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Transgender people face greater risk, fewer resources in eating disorder treatment 

Queer & There

Feb. 25 marks the start of National Eating Disorder Awareness Week, an annual event organized by the National Eating Disorder Association (NEDA), the largest nonprofit organization dedicated to supporting individuals and families affected by eating disorders. This year’s theme is “Come as You Are,” which “sends a message to individuals at all stages of body acceptance and eating disorder recovery that their stories are valid. We invite everyone, especially those whose stories have not been widely recognized, to have the opportunity to speak out, share their experiences, and connect with others,” according to the NEDA website.

This year’s theme resonates with many transgender people, who the medical community has only recently begun to discuss in conjunction with eating disorders. Historically, mainstream medicine has generally ignored — except for treatments relating to gender dysphoria — trans people’s medical needs, though recent studies have found that transgender people disproportionately struggle with eating disorders compared to their cisgender peers. A 2015 study of college students in the Journal of Adolescent Health found that almost 16 percent of transgender people surveyed had a past-year eating disorder diagnosis, compared to almost 2 percent of cisgender women. Yet the majority of eating disorder narratives (such as the 2017 Netflix original film To the Bone) center on cisgender women.
“Personally, I am finding myself serving a lot of trans clients,” says Amy Scott, co-founder of the Colorado Springs-based Center for Food and Body Therapy. “This definitely confirms what we know about the disproportionate incidence of eating disorders in the trans population.” The dearth of accessible information for therapists and other professionals working with trans populations has prompted Scott to begin developing treatment options with trans people in mind.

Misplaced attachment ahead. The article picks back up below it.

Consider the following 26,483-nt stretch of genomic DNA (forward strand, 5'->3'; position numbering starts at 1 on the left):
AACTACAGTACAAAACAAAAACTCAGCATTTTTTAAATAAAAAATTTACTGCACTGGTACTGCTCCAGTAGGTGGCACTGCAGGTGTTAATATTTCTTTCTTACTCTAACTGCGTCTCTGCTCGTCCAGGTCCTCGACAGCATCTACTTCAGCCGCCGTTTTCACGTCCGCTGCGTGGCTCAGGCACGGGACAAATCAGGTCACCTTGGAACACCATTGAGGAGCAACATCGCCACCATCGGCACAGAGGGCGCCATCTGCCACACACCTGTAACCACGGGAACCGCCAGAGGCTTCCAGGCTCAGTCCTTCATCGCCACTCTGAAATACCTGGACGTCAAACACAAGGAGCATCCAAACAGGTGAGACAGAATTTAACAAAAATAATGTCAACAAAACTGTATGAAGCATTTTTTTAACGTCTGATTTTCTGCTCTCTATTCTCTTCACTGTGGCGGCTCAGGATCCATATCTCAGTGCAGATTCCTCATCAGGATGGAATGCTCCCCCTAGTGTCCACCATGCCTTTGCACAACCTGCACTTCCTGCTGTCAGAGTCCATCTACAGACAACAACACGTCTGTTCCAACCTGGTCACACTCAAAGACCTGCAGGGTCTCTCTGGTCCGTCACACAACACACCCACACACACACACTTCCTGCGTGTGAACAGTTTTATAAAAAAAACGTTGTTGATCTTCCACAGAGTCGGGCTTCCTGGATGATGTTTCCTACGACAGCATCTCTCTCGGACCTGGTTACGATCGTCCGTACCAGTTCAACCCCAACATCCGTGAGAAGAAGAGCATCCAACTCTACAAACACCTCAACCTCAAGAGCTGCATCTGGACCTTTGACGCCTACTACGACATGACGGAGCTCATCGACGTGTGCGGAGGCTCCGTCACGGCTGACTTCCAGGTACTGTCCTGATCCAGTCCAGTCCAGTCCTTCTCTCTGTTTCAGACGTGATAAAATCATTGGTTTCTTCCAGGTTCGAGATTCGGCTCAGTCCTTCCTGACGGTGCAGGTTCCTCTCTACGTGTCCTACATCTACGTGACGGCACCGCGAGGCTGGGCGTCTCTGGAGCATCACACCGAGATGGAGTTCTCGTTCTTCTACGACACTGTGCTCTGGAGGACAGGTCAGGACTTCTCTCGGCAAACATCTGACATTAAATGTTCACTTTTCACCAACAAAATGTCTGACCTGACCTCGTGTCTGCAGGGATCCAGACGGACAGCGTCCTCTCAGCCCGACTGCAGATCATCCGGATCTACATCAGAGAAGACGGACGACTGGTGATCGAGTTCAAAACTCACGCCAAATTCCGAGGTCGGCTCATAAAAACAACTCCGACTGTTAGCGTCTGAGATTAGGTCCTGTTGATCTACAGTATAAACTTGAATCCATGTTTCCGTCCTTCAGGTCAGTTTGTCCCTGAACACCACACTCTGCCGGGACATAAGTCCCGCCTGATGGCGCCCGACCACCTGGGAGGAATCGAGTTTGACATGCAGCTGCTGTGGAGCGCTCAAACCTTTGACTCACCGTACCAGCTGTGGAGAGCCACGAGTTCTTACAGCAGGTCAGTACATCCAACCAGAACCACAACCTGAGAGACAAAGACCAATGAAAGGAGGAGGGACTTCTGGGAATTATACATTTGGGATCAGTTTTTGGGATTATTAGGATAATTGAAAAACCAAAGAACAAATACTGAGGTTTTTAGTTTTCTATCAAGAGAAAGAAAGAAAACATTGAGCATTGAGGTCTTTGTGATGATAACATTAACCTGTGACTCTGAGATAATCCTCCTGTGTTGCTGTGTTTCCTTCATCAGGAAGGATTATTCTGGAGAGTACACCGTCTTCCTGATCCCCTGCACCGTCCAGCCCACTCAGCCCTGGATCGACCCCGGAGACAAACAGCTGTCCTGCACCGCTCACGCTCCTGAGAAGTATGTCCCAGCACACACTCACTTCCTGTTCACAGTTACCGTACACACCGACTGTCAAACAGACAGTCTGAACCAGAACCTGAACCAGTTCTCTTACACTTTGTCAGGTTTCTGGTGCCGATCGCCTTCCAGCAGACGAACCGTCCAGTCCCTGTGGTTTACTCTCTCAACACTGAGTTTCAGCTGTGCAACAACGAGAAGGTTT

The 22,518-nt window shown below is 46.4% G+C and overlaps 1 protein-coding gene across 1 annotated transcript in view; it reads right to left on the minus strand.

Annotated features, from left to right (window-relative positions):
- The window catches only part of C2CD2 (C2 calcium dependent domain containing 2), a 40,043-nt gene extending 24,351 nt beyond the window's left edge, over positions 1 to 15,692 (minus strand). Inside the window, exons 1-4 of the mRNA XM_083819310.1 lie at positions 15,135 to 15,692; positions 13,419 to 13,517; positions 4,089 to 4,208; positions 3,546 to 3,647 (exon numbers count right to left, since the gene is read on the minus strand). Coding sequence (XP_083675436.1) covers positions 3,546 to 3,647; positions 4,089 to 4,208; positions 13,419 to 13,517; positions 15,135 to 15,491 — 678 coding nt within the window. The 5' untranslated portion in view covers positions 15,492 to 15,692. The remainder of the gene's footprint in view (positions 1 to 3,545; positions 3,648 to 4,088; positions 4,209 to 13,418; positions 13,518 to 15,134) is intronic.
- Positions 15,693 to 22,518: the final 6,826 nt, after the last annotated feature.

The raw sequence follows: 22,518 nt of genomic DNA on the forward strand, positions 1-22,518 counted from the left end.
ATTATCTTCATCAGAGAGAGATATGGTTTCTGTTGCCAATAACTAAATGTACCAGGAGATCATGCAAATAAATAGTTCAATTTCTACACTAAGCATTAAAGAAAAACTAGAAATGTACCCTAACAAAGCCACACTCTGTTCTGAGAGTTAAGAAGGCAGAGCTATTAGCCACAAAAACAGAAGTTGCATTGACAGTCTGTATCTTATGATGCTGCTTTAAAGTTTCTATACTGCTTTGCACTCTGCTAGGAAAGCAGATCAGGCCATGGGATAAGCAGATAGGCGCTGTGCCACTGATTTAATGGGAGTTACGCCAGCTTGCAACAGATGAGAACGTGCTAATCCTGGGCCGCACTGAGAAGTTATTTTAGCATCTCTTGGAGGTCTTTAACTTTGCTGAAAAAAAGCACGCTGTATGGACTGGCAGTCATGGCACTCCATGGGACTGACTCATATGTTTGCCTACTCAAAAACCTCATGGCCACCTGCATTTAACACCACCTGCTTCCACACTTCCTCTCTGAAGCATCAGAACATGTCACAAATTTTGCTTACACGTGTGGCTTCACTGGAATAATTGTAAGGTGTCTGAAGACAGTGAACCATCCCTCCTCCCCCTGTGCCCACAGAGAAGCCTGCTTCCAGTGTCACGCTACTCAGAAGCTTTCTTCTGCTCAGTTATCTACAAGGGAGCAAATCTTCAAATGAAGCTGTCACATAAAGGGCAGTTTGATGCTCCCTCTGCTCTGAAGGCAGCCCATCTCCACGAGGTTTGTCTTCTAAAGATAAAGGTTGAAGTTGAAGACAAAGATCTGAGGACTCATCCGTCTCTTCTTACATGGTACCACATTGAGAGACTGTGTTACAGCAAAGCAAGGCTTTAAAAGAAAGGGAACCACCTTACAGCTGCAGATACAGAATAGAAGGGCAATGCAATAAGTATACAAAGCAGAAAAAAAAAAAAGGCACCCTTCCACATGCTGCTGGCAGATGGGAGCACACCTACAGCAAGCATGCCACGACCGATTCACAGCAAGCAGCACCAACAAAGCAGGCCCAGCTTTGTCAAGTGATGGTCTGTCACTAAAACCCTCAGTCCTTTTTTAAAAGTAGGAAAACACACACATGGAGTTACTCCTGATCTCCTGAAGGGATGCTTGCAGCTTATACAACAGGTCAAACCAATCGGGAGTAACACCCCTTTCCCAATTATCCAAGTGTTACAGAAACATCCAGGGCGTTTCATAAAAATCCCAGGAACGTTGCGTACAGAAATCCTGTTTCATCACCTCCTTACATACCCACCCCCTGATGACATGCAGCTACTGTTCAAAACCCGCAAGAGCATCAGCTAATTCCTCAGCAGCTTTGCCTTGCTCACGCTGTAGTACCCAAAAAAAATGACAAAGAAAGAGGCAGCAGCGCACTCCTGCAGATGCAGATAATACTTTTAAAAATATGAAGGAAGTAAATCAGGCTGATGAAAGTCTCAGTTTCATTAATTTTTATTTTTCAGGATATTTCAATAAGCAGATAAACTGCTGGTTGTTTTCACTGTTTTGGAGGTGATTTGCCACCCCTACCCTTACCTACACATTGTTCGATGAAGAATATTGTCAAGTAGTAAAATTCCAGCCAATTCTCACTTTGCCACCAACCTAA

“On the International Association for Eating Disorder Professionals’ website, in 11 pages of viewable lectures and trainings, there was not one training that focused on the needs of the queer community, let alone the trans community,” Scott says. “I’ve been looking and haven’t found trainings specifically for the intersection of eating disorders in the trans community. I have had to go out and look hard for resources to help me better understand the experience of my trans clients.”
Scott is quick to note the role societal expectations play in the high number of eating disorder instances in the trans community. “There is some qualitative research out there where trans folks have the opportunity to provide their perceived reasons for this struggle. Generally, trans folks already have had very negative experiences of their physical body (namely, weight and shape), which is already in and of itself a symptom commonly found in eating disorders. Additionally, after transitioning, trans folks are more likely to attune to the social expectations of their gender and internalize the pressure to shift weight on their form in order to pass.”

While dieting in order to pass (“passing” is a trans person’s ability to be correctly perceived as the gender they identify as) is a significant risk factor for trans people developing an eating disorder, many struggles of existing as a trans person in our society — a pronounced lack of supportive friends and family, steady employment and safe housing — present additional risk factors. “It’s important to include dieting as a major risk factor into any eating disorder,” says Scott. “Trans women report wanting to lose weight in order to appear more petite and pass as a feminine, delicate woman. Trans men may want to gain muscle weight and eat ‘perfectly’ in order to appear more masculine or simply want to lose the curves around the midline of the body.”

The Center for Food and Body Therapy, which Scott has founded with registered dietician Stephanie Scott (no relation), “is about cultivating a community with membership-based experiences. My practice is unique because I am able to offer yoga sessions, psychotherapy sessions, EMDR therapy and other forms of experiential body-based therapy like paddleboarding or hiking,” Scott says. “Having worked in residential treatment utilizing a lot of nature therapy, I am fond of finding space for that in my outpatient clinical work. We want to offer an alternative to dieting and create a space where anyone is welcome who wants to have a healthy relationship with their body.”

People struggling with an eating disorder can reach out to Scott or call the NEDA hotline at 800/931-2237.

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